Many AIs can only become good at one task, forgetting everything they know if they learn another. A form of artificial sleep could help stop this from happening
10 November 2022
Artificial intelligence can learn and remember how to do multiple tasks by mimicking the way sleep helps us cement what we learned during waking hours.
“There is a huge trend now to bring ideas from neuroscience and biology to improve existing machine learning – and sleep is one of them” says Maxim Bazhenov at the University of California, San Diego.
Many AIs can only master one set of well-defined tasks – they can’t acquire additional knowledge later on without losing everything they had previously learned. “The issue pops up if you want to develop systems which are capable of so-called lifelong learning,” says Pavel Sanda at the Czech Academy of Sciences in the Czech Republic. Lifelong learning is how humans accumulate knowledge to adapt to and solve future challenges.
Bazhenov, Sanda and their colleagues trained a spiking neural network – a connected grid of artificial neurons resembling the human brain’s structure – to learn two different tasks without overwriting connections learned from the first task. They accomplished this by interspersing focused training periods with sleep-like periods.
The researchers simulated sleep in the neural network by activating the network’s artificial neurons in a noisy pattern. They also ensured that the sleep-inspired noise roughly matched the pattern of neuron firing during the training sessions – a way of replaying and strengthening the connections learned from both tasks.
The team first tried training the neural network on the first task, followed by the second task, and then finally adding a sleep period at the end. But they quickly realised that this sequence still erased the neural network connections learned from the first task.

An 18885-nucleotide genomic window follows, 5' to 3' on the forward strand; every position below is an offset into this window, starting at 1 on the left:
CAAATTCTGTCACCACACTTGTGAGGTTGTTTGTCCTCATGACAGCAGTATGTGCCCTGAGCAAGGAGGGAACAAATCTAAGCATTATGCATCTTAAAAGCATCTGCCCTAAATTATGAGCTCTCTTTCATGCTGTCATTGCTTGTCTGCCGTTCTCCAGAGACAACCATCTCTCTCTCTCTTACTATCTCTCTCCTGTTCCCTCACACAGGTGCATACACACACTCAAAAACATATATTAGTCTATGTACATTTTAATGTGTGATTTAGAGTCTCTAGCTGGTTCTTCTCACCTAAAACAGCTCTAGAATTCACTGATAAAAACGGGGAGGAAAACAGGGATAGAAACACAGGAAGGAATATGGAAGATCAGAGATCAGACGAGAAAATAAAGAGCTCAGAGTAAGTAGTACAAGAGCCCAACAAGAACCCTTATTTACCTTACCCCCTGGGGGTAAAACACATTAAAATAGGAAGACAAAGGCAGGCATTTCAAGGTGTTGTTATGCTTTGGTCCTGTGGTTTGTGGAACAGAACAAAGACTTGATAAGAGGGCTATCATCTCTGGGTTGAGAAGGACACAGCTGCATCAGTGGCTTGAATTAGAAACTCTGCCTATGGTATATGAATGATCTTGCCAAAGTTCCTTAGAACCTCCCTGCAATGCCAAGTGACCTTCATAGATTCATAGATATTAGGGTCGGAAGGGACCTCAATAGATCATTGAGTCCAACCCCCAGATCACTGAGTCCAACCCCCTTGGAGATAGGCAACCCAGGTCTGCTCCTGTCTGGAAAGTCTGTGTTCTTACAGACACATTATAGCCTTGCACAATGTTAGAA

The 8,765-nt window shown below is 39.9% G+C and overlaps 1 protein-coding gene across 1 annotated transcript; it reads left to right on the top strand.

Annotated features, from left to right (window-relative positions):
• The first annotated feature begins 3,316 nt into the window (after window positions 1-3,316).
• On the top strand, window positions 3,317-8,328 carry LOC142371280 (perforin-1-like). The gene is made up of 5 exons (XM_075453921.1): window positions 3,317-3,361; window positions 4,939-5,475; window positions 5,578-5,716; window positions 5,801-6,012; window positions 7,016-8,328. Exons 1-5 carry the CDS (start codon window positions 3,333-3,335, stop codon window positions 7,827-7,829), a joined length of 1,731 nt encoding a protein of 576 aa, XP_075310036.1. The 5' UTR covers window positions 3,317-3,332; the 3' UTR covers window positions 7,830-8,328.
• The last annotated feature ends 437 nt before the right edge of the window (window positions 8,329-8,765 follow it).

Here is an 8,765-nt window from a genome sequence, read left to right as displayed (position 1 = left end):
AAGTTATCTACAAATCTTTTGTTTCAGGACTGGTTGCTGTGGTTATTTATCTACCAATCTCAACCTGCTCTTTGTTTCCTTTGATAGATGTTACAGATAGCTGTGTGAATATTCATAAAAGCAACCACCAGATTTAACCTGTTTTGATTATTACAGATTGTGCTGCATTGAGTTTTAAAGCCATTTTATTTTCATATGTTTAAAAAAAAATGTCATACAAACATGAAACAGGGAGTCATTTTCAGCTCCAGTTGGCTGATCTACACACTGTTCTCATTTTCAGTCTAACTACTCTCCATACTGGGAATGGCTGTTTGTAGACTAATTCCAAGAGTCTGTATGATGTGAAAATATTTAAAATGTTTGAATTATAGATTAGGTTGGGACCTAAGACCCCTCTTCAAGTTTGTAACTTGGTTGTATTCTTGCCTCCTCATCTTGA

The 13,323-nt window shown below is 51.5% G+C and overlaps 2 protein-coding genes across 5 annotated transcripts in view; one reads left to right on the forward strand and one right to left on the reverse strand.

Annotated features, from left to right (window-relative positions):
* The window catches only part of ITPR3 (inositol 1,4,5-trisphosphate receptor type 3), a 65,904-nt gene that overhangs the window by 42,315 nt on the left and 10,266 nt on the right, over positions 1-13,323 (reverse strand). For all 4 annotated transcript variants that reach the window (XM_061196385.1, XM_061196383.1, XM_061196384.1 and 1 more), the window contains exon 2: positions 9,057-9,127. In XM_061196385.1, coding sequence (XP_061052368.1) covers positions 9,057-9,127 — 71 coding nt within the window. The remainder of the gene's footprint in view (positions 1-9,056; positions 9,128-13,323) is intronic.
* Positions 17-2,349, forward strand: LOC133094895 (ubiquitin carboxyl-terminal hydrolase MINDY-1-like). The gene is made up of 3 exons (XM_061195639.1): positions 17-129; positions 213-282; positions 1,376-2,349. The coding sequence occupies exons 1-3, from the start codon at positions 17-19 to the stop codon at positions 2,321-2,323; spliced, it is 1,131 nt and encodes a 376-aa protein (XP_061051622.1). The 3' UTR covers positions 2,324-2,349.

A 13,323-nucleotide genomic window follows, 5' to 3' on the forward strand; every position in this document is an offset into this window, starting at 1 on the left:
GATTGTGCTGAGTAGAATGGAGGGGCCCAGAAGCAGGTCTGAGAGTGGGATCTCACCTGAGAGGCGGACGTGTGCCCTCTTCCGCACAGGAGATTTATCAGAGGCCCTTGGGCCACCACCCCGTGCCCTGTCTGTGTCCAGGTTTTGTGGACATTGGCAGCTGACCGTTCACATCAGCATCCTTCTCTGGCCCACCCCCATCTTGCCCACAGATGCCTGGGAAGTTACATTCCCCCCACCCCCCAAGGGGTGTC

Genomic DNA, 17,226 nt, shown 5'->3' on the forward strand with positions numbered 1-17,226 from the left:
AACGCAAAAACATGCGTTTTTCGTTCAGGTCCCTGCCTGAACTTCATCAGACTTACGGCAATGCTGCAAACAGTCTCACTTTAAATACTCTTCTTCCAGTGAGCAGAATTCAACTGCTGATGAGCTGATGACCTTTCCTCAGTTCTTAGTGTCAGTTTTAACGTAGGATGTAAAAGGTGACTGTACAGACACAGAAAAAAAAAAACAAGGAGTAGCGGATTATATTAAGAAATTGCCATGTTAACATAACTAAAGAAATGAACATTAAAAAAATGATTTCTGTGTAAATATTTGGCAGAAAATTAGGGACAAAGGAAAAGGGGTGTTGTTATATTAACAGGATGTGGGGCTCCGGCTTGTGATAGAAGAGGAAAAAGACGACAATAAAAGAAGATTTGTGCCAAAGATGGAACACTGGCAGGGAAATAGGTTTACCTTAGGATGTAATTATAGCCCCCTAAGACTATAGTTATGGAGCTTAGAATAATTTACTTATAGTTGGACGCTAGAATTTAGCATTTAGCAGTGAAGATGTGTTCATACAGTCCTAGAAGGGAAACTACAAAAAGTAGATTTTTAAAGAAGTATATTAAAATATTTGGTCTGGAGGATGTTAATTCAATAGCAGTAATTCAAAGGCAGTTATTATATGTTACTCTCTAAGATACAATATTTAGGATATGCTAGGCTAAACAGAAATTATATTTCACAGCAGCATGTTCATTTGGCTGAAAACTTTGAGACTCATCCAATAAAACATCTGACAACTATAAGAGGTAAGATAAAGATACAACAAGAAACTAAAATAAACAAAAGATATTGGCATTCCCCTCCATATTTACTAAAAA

Instead, follow-up experiments showed that it was important to “have rapidly alternating sessions of training and sleep” while the AI was learning the second task, says Erik Delanois at the University of California, San Diego. This helped consolidate the connections from the first task that would have otherwise been forgotten.
Experiments showed how a spiking neural network trained in this way could enable an AI agent to learn two different foraging patterns in searching for simulated food particles while avoiding poisonous particles.
“Such a network will have the ability to combine consecutively learned knowledge in smart ways, and apply this learning to novel situations – just like animals and humans do,” says Hava Siegelmann at the University of Massachusetts Amherst.
Spiking neural networks, with their complex, biologically-inspired design, haven’t yet proven practical for widespread use because it’s difficult to train them, says Siegelmann. The next big steps for showing this method’s usefulness would require demonstrations with more complex tasks on the artificial neural networks commonly used by tech companies.
One advantage for spiking neural networks is that they are more energy-efficient than other neural networks. “I think over the next decade or so there will be kind of a big impetus for a transition to more spiking network technology instead,” says Ryan Golden at the University of California, San Diego. “It’s good to figure those things out early on.”
Journal reference: PLOS Computational Biology, DOI: 10.1371/journal.pcbi.1010628
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